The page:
Patients with diabetes who continued taking either metformin or a sulfonylurea despite developing reduced kidney function had a lower risk of major adverse cardiovascular events (MACE) with metformin, a retrospective cohort study found.
Researchers assessed outcomes of patients in the Veterans Health Administration, with data supplemented by linkage to Medicare, Medicaid, and National Death Index data from 2001 through 2016. There were 174,882 new users of metformin and sulfonylurea monotherapy who continued treatment with their initial glucose-lowering medication after developing reduced kidney function (estimated glomerular filtration rate [eGFR] <60 mL/min/1.73 m2 or creatinine level ≥1.4 mg/dL for women or ≥1.5 mg/dL for men). Participants were followed from when they hit the reduced kidney function threshold until MACE (e.g., hospitalization for acute myocardial infarction, stroke, transient ischemic attack, or cardiovascular death), treatment change, loss to follow-up, death, or study end (December 2016). Results were published online Sept. 19 by JAMA.
There were 67,749 metformin users and 28,976 sulfonylurea users (54% glipizide, 45% glyburide, and 1% glimepiride). Metformin users were younger than sulfonylurea users (median age, 67 vs. 71 years), had fewer cardiovascular comorbidities, and reached the kidney function threshold in later study years. These differences were minimized in a propensity score-weighted cohort, which included 24,679 metformin and 24,799 sulfonylurea users (median age, 70 years; 98% men; 82% white). At cohort entry, the median eGFR was 55.8 mL/min/1.73 m2 (interquartile range [IQR], 51.6 to 58.2mL/min/1.73 m2), and the median HbA1c level was 6.6% (IQR, 6.1% to 7.2%).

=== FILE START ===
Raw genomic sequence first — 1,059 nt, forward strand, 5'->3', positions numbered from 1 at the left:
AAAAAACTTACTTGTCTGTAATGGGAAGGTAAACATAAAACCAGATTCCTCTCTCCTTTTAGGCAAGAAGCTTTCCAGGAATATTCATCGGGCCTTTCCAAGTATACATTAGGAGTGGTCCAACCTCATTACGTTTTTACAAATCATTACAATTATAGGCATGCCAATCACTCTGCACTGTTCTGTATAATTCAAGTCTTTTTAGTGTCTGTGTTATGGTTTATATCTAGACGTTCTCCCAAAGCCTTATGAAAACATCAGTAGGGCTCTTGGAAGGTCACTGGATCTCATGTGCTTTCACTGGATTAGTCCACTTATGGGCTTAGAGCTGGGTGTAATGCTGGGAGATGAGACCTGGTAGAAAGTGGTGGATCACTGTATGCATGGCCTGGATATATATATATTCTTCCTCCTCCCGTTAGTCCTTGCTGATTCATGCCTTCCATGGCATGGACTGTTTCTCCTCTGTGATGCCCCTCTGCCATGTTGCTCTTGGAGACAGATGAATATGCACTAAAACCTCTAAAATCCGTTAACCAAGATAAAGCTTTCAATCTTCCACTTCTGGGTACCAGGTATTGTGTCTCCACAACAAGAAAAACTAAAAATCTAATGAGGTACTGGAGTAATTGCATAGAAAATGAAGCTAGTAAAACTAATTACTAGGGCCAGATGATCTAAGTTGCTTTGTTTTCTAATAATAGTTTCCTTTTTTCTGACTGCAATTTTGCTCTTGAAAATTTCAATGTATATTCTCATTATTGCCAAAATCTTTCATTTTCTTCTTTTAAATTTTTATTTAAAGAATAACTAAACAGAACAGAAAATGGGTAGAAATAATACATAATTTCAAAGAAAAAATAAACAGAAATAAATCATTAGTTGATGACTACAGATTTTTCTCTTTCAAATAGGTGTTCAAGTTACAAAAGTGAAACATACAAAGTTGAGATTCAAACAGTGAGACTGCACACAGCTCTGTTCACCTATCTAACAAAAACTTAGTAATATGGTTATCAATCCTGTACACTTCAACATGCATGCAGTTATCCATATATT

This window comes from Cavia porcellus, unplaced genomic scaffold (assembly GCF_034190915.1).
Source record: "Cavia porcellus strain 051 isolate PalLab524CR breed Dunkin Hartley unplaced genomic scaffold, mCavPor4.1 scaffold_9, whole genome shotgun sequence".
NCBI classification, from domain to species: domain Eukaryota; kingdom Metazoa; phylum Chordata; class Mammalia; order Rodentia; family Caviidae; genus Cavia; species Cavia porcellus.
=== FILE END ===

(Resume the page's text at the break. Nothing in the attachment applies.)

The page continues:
During follow-up (median, 1.0 year for metformin vs. 1.2 years for sulfonylurea), there were 1,048 MACE outcomes (23.0 per 1,000 person-years) among metformin users and 1,394 events (29.2 per 1,000 person-years) among sulfonylurea users. Compared with sulfonylureas, the cause-specific adjusted hazard ratio of MACE for metformin was 0.80 (95% CI, 0.75 to 0.86), yielding an adjusted rate difference of 5.8 (95% CI, 4.1 to 7.3) fewer events per 1,000 person-years of metformin use compared with sulfonylurea use.
The authors noted limitations of the study, such as the fact that the results cannot be generalized to patients who already have a reduced eGFR at the time of therapy initiation. They added that findings may not be representative of the larger population of patients with diabetes and reduced kidney function.
“The study further supports the use of metformin as the first-line treatment to which other diabetes medications are added, even as early chronic kidney disease develops,” an accompanying editorial said.